Published October 15, 2020
In opening UB’s 34th Distinguished Speakers Series Oct. 14, Leslie Odom Jr. spoke less as a celebrity, and more as an artist seeking to connect personally with his remote audience.
The Tony and Grammy-winning performer — best known for playing the ambitious anti-hero Aaron Burr in the hit musical “Hamilton” — talked about the importance of empathy and intentionality in forging one’s pathway in life. He described what it was like to be part of the “Hamilton” phenomenon from the moment he saw an early version of the show to his own acclaimed performance on Broadway. Especially satisfying for the audience, Odom performed two songs from “Hamilton” along with one of his original compositions from his album “Mr.”
In introducing Odom, President Satish K. Tripathi said this was the first time a Distinguished Speakers Series lecture was being presented virtually. “Despite these unconventional circumstances, this great UB tradition continues otherwise unchanged,” Tripathi noted. “As always, we remain committed to featuring compelling public figures who enlighten, entertain and foster new ways of thinking about issues of our day.”
True to series format, there was a lecture by a renowned personality, the moderator’s interjections and the posing of audience questions, albeit delivered via chat. Yet like all Zoom presentations, there were the unexpected, often delightful, add-ons impossible or unlikely in a pre-COVID setting. At one point, for example, Odom, speaking from his home in California, paused to shut off his ringing phone. Toward the end of his lecture, his toddler daughter, Lucy, happened by for a brief appearance.
Odom recalled the moment in 2014 when he first saw what would become “Hamilton” at Vassar College’s New Works Play Festival. “It was putting the Hispanic-American experience at the center of a narrative on Broadway in a way that we’ve never seen before. … It was to tell the life story of Alexander Hamilton using the signature writing style [of composer/creator Lin-Manuel Miranda] employing the use of a multiethnic group of performers and I was excited.”
Other people were excited, too, so much so that the Vassar show was sold-out “even before ‘Hamilton’ became a thing,” Odom related. Happily, he knew an usher who secured the last folding chair in the last row in a tiny black box theater. He was captivated from the get-go. “Each new song held a surprise. I remember the feeling in my body when I heard ‘Satisfied’ for the first time, ‘Wait for It’ and ‘Dear Theodosia.’ … There’s a little interstitial song called ‘The Story of Tonight’—I can get emotional thinking about it. It’s a throwaway song, almost. But as a fan of the theater, as a fan of this style of storytelling, I had never in my life seen four men of color on a stage singing about friendship and brotherhood.”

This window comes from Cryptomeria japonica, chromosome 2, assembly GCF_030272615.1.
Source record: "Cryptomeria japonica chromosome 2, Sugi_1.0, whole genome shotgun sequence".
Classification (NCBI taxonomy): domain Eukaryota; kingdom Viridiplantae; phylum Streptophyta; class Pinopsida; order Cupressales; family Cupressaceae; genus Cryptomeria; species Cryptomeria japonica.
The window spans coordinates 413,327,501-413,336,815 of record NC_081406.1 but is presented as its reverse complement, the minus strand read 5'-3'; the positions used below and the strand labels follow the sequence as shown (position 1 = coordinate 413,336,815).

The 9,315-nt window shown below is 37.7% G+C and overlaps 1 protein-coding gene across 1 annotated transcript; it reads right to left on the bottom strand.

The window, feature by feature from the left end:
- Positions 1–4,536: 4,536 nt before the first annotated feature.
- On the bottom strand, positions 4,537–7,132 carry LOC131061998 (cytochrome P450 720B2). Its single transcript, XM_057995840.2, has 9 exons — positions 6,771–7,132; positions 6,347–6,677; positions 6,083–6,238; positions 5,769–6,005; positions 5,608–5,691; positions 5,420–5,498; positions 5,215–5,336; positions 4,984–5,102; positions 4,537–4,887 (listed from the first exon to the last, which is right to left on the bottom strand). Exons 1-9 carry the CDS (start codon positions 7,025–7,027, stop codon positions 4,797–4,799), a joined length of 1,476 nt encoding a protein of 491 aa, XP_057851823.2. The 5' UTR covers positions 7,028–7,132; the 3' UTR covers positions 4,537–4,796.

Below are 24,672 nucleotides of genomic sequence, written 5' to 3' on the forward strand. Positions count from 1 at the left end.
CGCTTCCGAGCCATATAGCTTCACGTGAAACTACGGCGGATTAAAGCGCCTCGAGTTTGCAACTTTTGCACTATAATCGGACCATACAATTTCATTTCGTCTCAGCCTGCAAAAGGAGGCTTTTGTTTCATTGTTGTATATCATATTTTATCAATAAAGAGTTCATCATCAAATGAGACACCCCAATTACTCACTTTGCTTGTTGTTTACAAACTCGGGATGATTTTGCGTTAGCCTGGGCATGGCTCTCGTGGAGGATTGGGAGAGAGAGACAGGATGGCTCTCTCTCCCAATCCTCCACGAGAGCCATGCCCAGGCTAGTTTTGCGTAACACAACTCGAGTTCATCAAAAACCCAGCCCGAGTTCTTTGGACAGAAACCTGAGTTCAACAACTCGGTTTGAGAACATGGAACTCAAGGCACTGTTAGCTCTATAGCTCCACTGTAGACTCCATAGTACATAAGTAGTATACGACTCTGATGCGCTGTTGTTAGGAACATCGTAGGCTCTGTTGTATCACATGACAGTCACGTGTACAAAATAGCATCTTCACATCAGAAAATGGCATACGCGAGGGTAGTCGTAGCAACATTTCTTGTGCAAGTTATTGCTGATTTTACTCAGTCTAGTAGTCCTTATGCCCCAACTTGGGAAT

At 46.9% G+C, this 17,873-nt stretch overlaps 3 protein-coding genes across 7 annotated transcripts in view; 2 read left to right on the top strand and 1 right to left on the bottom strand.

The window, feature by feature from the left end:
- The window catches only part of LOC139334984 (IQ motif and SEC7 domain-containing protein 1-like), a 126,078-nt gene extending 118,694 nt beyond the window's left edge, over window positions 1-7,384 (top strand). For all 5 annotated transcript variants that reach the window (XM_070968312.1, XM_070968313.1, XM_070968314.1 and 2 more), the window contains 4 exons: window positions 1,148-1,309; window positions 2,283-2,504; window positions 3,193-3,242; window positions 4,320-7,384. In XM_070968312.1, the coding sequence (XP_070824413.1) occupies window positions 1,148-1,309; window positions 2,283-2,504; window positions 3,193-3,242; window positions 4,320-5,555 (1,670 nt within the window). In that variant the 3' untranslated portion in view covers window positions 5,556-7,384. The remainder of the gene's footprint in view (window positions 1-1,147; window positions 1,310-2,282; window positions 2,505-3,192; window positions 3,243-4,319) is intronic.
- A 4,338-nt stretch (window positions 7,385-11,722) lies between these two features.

Of that experience sitting in the back row enthralled by the show’s characters and concept, Odom said he “had no idea in a million years” that he would end up in “Hamilton.” But the actor/singer who made his Broadway debut at 17 in “Rent,” was part of the original “Hamilton” cast who electrified audiences and performed before world leaders and legions of fans. Odom said he relished the chance to play Aaron Burr, the founding father who killed Alexander Hamilton in a duel in 1804. He cherished the bond formed with Miranda and the other cast members and enjoyed being part of a winning team. Growing up in Philadelphia, he explained, his father placed him on “every sports team within a 10-mile radius of our home.” But he was merely “alright” as an athlete. “Who wants to be just alright?” Odom asked. “The ‘Hamilton’ company was the first championship team I’d ever been a part of.”
In performances and life, Odom says he tries to feel and instill empathy. “Empathy engenders compassion and compassion changes lives and changes the world. … Empathy was my pathway to the performance of Burr. The rehearsal process for me building that guy was about making sure that my need to be liked didn’t get in the way of the story that needed to be told.”
For Odom, empathy and one’s intentions are closely intertwined and behind every performance opportunity and career milestone. He recalled seeing a touring production of “Rent” in his hometown of Philadelphia and how observing a chance wink from one performer to another inspired him to wonder about actors’ relationships off stage and what that wink might signify. Not too long afterward, he found himself in “Rent” on Broadway. In retrospect, he said, “Everything lines up behind your intention — the opportunities that come your way, the people you find surrounding you. … Much of our ultimate success lies in just how well our actions line up with our intentions.”
Nathan Matthews, associate professor in the UB Department of Theatre and Dance, served as moderator, fielding questions and posing his own on such topics as artists’ challenges during the pandemic, systemic racism on Broadway and elsewhere, and whether or not Odom is Serpent on “The Masked Singer.” Odom closed the evening with a performance of “The Room Where It Happens” from “Hamilton,” at one point including “Buffalo” in the improvised lyrics.